So you want to be a PI?!

By Siouxsie Wiles 05/06/2014


David van Dijk, Ohad Manor and Lucas Carey have just published a paper in Current Biology (sadly it’s behind a paywall) in which they used papers listed in PubMed by over 25,000 scientists to determine whether becoming a principal investigator (PI) is predictable. They have showed that it is (at least for the cohort who first published between 1996 and 2000). Would you be surprised to find out that success depends on the number of publications and the impact factor of the journals those papers are published in? It does. The researchers have created a website so that anyone can calculate their likelihood of becoming a PI.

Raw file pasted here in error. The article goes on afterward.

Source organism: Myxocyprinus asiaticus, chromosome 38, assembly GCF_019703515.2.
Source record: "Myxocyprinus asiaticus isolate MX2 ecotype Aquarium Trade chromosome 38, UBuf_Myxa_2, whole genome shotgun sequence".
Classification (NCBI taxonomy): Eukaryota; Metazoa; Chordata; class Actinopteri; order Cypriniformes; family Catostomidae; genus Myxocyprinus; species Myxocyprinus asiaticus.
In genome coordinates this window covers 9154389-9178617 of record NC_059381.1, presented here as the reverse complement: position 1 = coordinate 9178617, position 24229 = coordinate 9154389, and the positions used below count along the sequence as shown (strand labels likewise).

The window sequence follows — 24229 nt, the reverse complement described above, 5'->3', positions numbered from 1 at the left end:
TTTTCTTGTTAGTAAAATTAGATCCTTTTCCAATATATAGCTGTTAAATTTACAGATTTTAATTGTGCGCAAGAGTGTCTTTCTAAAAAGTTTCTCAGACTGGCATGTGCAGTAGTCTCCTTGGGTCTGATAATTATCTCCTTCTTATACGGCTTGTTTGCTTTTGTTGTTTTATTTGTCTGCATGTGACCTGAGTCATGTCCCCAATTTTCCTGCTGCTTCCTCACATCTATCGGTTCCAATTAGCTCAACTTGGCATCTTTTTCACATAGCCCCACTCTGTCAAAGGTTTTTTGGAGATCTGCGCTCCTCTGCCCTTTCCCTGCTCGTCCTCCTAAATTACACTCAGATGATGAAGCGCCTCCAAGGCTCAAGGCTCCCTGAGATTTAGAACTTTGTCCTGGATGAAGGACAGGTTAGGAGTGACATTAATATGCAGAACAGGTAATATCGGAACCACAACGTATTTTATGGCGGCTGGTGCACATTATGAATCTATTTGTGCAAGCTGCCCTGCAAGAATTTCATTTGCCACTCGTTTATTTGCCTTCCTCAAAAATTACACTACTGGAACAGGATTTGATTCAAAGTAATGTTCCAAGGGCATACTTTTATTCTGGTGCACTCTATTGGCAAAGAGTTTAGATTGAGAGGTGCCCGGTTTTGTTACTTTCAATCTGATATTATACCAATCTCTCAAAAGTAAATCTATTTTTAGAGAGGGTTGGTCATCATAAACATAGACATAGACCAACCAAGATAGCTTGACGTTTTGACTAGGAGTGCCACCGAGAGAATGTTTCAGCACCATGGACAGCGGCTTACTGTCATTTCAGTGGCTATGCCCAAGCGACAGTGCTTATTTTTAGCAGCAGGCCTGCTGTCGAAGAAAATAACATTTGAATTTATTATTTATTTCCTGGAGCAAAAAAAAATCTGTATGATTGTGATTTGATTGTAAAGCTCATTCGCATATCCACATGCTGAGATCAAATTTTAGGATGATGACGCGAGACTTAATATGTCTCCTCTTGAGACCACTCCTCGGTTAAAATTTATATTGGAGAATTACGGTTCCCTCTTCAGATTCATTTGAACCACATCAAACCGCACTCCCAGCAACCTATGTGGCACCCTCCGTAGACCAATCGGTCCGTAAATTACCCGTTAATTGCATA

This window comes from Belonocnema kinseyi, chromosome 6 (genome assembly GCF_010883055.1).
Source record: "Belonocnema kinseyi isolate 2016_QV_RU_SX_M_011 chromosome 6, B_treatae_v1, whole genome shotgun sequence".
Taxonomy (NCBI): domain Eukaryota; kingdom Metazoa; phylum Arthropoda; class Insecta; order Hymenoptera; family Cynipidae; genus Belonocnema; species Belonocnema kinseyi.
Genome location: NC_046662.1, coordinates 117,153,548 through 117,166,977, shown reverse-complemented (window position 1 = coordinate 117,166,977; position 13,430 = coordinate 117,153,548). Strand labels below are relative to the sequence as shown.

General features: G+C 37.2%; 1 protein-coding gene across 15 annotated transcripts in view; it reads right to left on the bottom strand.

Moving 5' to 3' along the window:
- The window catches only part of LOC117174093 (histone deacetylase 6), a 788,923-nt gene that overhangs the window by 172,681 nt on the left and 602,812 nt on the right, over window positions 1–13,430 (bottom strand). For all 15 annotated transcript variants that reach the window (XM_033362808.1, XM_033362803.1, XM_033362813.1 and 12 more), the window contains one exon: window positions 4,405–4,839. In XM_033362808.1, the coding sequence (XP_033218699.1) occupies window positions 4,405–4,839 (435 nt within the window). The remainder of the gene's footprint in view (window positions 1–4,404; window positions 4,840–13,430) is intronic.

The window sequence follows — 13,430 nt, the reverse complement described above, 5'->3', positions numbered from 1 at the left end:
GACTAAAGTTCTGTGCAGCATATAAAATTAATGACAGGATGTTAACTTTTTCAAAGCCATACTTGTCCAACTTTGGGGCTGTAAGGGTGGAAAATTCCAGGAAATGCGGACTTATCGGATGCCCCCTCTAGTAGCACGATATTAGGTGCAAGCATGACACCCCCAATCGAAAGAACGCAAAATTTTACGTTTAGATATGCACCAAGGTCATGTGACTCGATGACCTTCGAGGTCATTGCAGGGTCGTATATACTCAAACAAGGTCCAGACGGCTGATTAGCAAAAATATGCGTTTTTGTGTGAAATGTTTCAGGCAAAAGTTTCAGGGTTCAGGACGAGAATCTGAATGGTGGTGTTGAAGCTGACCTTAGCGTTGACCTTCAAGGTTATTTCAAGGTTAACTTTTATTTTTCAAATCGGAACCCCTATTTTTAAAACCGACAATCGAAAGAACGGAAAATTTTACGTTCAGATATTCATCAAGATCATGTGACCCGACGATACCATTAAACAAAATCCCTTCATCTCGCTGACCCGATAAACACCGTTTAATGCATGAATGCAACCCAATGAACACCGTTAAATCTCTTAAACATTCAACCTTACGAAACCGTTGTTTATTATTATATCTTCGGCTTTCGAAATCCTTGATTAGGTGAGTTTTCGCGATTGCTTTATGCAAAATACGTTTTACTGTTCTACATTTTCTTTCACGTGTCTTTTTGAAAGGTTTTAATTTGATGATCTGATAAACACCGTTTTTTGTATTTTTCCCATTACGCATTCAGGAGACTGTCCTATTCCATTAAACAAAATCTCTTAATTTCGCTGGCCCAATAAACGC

Read the Nature editorial here. Science also made their own prediction tool which you can play around with here.

And in keeping with the ‘science is sexist‘ theme, the researchers found that being male is also a positive predictor for becoming a PI. Their results suggest that, on average, having an identical publication record but being a woman lowers the chance of success by 7%.

*sigh*

Reference:
Van Dijk, D., Manor, O. & Carey, L. B (2014). Publication metrics and success on the academic job market. Curr. Biol. http://dx.doi.org/10.1016/j.cub.2014.04.039.